How Conan O'Brien co-host Matt Gourley broke through the podcast clutter

Matt Gourley, producer and co-host of the podcast "Conan O'Brien Needs a Friend," in his home studio in Pasadena.
Matt Gourley, producer and co-host of the podcast "Conan O'Brien Needs a Friend," photographed at his home studio in Pasadena. (Allen J. Schaben / Los Angeles Times)
  • Oops!
    Something went wrong.
    Please try again later.

Conan O’Brien loves to pick on Matt Gourley, the producer and co-host of his podcast “Conan O’Brien Needs a Friend.”

They have a big brother-kid brother dynamic — O’Brien recently turned 60, Gourley 50 — and their playful roasting has become as much a part of the show’s charm as the interviews with celebrity guests. On a recent episode, the famous host joked that Gourley's ego has been inflated by the show’s success and he's driving around L.A. in a fancy car with the vanity plate “PODKING.”

Gourley doesn’t actually have that plate, of course — but he’s earned the title. “Conan O'Brien Needs a Friend,” which recently marked its fifth birthday, may be the highest-profile gig he’s had, but it’s simply the latest in a long line of improv, interview and pop culture podcasts that Gourley has created or enhanced for the past 17 years.

“Superego,” “James Bonding,” “I Was There Too,” “Mallwalkin’” — these are but a sampling of the Gourley podcast universe, to say nothing of his sundry appearances on shows like “Comedy Bang! Bang!” He is a king among improv jesters, the master of non sequiturs and spoonerisms — that thing where you flip letters in a pair of words — of extra-silly voices and deep-cut references to Billy Joel lyrics and obscure “Star Wars” lore.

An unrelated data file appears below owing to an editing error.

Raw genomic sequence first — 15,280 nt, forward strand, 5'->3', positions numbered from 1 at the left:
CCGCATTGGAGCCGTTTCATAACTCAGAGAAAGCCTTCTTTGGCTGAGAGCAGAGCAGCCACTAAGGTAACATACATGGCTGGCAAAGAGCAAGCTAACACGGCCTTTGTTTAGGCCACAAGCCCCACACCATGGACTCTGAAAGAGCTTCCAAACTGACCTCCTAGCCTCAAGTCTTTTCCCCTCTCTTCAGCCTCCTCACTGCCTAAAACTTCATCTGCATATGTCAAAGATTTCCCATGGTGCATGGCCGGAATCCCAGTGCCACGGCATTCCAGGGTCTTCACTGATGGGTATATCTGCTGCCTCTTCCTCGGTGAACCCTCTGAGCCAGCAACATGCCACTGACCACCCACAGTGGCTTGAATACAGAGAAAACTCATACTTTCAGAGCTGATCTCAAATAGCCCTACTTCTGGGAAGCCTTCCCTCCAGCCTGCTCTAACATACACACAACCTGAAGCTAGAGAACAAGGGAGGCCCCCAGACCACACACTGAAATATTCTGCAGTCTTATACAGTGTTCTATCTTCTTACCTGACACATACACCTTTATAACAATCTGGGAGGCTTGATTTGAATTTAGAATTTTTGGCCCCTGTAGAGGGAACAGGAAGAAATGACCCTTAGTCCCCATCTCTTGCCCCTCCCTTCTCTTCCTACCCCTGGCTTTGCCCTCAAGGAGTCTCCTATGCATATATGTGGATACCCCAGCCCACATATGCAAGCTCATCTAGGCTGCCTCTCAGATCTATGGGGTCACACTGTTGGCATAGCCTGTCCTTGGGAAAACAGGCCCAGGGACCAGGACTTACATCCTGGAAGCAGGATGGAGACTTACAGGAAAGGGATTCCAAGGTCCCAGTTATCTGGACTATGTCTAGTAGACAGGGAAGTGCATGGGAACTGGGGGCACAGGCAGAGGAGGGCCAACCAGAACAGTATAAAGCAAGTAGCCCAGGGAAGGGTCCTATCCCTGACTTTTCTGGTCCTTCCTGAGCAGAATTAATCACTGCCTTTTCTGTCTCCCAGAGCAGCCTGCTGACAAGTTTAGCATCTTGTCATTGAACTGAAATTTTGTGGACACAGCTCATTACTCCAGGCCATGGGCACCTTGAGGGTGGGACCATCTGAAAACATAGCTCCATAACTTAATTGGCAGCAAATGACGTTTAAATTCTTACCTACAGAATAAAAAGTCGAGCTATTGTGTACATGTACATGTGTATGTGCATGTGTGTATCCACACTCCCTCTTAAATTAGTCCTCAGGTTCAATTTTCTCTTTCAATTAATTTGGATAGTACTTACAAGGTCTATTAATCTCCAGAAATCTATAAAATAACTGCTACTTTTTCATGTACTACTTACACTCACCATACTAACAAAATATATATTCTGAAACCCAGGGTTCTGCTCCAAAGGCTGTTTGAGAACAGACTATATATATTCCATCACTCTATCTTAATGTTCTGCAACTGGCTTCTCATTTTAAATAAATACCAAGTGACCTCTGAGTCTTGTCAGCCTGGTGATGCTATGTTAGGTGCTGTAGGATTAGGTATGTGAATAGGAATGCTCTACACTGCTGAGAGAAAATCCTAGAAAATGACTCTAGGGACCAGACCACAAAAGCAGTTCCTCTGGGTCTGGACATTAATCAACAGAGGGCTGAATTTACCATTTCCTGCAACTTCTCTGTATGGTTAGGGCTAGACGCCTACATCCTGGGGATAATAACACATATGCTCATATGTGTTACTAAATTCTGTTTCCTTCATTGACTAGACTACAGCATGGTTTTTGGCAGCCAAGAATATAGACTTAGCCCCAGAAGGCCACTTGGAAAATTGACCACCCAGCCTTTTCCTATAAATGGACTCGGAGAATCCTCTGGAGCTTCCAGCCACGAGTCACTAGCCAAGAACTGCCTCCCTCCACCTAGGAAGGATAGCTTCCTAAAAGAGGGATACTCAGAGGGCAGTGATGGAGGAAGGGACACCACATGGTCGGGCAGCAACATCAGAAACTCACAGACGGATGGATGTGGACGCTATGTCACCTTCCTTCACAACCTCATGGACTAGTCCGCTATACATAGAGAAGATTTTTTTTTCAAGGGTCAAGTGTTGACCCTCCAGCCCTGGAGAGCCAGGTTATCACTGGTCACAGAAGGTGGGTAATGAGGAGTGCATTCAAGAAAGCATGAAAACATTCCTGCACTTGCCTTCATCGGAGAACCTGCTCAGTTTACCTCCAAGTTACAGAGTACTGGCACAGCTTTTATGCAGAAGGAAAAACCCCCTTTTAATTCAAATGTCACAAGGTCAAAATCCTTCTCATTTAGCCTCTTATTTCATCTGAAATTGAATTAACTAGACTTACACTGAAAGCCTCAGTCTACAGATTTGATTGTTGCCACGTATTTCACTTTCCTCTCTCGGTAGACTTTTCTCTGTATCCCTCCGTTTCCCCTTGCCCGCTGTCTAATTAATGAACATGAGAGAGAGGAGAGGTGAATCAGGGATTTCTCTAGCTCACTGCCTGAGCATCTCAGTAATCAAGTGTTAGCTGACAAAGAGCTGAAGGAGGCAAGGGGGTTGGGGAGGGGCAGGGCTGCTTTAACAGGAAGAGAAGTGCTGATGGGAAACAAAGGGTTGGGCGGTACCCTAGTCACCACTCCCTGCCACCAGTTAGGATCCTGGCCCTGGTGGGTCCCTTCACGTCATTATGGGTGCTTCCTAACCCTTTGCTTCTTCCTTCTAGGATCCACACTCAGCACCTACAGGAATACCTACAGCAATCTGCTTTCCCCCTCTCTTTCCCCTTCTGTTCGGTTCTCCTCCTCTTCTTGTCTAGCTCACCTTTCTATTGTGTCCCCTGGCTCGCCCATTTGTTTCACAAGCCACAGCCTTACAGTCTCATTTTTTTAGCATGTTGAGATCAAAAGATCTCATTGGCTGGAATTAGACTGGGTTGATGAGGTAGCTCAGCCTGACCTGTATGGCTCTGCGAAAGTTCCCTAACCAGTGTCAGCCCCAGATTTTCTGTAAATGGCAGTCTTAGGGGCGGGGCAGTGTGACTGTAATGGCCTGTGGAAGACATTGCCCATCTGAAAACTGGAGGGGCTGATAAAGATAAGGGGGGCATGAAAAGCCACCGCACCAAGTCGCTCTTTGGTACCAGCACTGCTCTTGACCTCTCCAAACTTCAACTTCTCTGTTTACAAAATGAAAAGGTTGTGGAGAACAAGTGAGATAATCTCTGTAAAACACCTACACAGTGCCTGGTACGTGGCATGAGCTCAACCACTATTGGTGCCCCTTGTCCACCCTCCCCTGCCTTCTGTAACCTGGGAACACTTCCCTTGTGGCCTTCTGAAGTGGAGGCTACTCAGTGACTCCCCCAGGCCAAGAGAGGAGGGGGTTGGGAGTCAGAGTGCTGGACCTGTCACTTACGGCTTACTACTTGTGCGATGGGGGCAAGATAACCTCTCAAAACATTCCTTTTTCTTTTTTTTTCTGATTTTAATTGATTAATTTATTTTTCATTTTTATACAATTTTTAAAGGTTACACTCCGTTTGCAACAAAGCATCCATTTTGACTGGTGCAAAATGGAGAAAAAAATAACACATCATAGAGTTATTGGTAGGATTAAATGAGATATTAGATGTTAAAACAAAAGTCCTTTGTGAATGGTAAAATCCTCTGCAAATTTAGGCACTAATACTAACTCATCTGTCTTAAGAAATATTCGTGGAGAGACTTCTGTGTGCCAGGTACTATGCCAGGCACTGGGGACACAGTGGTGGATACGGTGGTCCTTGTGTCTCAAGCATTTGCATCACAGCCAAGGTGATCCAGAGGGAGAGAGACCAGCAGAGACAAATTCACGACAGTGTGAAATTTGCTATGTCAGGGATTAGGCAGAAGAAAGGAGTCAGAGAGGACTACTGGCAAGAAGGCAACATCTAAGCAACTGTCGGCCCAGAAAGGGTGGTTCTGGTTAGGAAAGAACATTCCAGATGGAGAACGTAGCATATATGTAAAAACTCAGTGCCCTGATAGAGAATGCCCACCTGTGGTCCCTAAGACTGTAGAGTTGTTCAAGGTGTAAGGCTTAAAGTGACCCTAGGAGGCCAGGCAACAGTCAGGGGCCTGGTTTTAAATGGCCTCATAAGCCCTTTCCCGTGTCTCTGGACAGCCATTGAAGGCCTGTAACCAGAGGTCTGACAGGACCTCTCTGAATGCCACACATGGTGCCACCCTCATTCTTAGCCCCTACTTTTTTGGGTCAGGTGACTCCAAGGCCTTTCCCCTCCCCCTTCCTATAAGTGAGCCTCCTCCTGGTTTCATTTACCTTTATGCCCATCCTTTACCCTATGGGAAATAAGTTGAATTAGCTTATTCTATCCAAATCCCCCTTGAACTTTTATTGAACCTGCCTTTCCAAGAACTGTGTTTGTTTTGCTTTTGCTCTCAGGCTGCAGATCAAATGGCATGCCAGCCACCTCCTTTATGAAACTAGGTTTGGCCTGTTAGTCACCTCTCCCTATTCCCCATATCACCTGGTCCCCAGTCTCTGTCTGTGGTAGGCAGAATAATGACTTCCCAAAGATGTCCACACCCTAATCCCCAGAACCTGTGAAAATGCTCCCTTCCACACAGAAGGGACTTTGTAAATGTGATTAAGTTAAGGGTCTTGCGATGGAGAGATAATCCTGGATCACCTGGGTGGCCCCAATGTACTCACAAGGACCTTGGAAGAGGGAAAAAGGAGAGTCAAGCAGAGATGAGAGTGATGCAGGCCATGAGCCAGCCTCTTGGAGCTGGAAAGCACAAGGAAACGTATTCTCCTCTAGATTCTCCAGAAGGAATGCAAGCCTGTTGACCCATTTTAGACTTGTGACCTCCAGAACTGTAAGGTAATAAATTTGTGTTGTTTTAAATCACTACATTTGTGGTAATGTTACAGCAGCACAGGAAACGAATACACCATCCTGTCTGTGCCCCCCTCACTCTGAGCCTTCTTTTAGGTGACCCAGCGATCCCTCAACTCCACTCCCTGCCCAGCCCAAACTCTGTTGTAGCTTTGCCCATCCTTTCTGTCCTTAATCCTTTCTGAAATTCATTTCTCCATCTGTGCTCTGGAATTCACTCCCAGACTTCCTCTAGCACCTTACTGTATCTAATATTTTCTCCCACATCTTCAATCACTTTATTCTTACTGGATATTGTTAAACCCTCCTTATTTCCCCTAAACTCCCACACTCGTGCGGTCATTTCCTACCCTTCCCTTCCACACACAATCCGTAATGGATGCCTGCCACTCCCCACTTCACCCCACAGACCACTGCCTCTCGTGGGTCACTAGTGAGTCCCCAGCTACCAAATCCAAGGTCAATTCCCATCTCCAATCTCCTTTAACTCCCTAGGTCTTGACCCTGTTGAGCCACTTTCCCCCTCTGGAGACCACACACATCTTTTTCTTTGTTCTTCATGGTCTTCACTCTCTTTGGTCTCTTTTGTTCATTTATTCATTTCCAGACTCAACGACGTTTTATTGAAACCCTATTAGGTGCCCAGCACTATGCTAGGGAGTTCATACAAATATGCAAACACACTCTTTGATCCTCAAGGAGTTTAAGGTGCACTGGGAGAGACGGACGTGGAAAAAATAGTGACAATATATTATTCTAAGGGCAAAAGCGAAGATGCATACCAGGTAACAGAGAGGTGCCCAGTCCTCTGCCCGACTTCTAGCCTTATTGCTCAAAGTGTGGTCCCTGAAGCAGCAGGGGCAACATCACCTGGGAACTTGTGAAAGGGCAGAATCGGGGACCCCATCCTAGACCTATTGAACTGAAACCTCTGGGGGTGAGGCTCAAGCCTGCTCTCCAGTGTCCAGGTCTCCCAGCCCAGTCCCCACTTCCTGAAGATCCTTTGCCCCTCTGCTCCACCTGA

“Matt can really tap into this weird idiocy that is very enlightened,” says Mark McConville, who co-hosted the podcast “Pistol Shrimps Radio” where these two sports-ignorant friends called women’s rec league basketball games but mostly just cracked each other up with inane wordplay and inside jokes. “He’s an absurdity terminator.”

Matt Gourley leans on his standing desk with oversize screen, microphone and wall lined with photos.
(Allen J. Schaben / Los Angeles Times)

O’Brien had no idea about any of this pedigree when Adam Sachs, former president of the O'Brien-centered Team Coco media company, set him up on a meeting with Gourley at the outset of the “Conan” podcast. O’Brien remembers entering the office and seeing “this well-coiffed young man who looks like a guy who refused to leave the Boy Scouts when he aged out.”